Date of Award
College of Arts Humanities and Social Sciences, English and Literary Arts
Billy J. Stratton
Decolonization, Native Americans, Resistance, Settler colonialism, Sovereignty, The Peoplehood Matrix
This thesis explores the complex dynamics of settler colonialism and the construction of peoplehood within the Laguna Pueblo, Lakota, Jemez Pueblo, Anishinaabe, and Blackfeet culture through a comparative analysis of literary works focusing on Leslie Marmon Silko’s Ceremony, Frances Washburn’ Elsie’s Business, N. Scott Momaday’s House Made of Dawn, Gerald Vizenor’s The Heirs of Columbus, and Stephen Graham Jones’s Ledfeather; these authors employ narrative strategies to depict the destructive impacts of settler colonialism on indigenous identities and communities. Drawing upon postcolonial and indigenous literary theories, this research uses a comparative framework to analyze the diverse ways the selected works address the themes of settler colonialism, peoplehood, and cultural resilience. Through close reading and examination of the author’s use of narrative techniques, such as storytelling, language, and symbolism, they convey the multifaceted experiences and struggles of indigenous individuals and communities within a settler colonial context. The analysis emphasizes the importance of stories for cultural preservation and resistance, the significance of ceremonial cycles and language, and the symbolism of the land and landscape in reclaiming and reaffirming indigenous peoplehood.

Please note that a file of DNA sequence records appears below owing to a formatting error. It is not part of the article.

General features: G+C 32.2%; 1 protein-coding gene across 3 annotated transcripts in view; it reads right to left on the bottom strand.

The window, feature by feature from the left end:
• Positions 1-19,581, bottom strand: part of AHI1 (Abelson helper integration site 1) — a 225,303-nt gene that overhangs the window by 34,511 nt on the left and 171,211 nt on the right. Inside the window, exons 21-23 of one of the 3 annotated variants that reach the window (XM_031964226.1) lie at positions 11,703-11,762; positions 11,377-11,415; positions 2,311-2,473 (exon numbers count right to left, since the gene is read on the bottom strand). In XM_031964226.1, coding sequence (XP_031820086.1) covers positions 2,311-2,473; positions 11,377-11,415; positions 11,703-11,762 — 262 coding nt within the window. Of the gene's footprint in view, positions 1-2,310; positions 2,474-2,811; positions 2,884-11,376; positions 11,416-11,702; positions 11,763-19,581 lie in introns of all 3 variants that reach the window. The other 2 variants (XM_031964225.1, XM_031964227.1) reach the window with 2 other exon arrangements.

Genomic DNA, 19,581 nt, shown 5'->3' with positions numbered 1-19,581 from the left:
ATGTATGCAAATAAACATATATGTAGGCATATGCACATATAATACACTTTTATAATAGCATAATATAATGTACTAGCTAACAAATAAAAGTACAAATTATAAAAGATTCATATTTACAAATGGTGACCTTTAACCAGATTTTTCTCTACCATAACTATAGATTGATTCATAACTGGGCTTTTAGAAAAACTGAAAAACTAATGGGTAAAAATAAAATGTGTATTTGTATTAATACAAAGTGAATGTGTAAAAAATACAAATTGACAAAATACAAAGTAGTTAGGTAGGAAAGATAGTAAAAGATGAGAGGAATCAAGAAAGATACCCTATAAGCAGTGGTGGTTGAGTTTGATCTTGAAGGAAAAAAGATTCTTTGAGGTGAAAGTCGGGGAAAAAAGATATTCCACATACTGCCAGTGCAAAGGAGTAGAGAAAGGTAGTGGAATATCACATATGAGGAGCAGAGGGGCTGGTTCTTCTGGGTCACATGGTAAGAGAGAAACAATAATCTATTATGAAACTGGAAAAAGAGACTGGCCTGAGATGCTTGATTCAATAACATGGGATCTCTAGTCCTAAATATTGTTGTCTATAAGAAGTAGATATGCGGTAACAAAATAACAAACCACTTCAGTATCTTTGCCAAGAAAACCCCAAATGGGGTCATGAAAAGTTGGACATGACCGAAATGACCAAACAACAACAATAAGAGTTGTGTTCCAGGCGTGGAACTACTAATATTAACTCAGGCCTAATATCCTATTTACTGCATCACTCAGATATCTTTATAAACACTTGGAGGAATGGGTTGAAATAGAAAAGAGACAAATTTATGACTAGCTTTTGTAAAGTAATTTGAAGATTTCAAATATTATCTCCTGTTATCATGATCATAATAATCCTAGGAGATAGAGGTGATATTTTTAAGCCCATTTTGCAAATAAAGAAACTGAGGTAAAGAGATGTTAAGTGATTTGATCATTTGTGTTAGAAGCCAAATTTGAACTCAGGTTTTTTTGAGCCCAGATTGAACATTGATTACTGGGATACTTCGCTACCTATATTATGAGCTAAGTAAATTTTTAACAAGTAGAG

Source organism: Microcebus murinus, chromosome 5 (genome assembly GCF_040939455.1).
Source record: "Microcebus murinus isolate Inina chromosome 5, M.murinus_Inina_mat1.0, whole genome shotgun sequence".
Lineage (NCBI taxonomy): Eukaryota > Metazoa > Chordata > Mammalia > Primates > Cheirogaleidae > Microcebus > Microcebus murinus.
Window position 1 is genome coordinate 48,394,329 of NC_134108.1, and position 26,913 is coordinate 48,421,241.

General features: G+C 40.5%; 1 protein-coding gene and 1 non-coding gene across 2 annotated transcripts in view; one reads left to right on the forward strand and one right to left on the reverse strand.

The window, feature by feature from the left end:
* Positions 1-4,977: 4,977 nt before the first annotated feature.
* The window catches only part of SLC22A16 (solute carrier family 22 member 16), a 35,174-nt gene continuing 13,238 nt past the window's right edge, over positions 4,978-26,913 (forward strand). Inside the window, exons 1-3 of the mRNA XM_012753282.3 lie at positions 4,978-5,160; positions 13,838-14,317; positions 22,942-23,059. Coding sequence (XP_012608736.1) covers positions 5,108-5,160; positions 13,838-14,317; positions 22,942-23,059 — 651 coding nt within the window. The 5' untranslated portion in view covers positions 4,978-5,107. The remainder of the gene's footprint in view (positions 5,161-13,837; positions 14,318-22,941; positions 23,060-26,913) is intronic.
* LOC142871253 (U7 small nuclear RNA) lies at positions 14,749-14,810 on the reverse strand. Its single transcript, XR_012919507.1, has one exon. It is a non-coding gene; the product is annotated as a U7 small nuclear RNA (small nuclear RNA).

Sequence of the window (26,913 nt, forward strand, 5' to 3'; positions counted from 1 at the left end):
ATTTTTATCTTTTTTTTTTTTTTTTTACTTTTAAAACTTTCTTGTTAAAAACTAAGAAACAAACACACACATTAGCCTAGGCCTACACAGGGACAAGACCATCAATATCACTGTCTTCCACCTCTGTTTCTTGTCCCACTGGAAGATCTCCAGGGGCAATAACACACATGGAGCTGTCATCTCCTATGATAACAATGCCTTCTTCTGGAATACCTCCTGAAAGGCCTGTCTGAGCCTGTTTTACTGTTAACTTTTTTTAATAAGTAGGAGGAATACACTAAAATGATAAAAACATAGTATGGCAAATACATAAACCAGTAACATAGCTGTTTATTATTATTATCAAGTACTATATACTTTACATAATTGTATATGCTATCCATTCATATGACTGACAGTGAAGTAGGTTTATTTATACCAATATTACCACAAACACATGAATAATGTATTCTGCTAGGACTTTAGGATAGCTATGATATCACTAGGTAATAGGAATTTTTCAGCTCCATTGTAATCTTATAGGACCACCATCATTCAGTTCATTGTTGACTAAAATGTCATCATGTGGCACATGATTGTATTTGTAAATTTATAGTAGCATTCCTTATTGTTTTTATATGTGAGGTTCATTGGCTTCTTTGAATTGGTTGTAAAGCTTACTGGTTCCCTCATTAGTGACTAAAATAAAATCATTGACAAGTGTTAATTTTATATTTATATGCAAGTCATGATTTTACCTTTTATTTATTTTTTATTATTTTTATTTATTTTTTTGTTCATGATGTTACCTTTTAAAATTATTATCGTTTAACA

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Renissa R. Gannie
Received from ProQuest
Gannie, Renissa R., "Destruction and Resiliency: Decolonizing Settler Knowledge in Native American Literature Through the Peoplehood Matrix" (2023). Electronic Theses and Dissertations. 2250.
English literature, Literature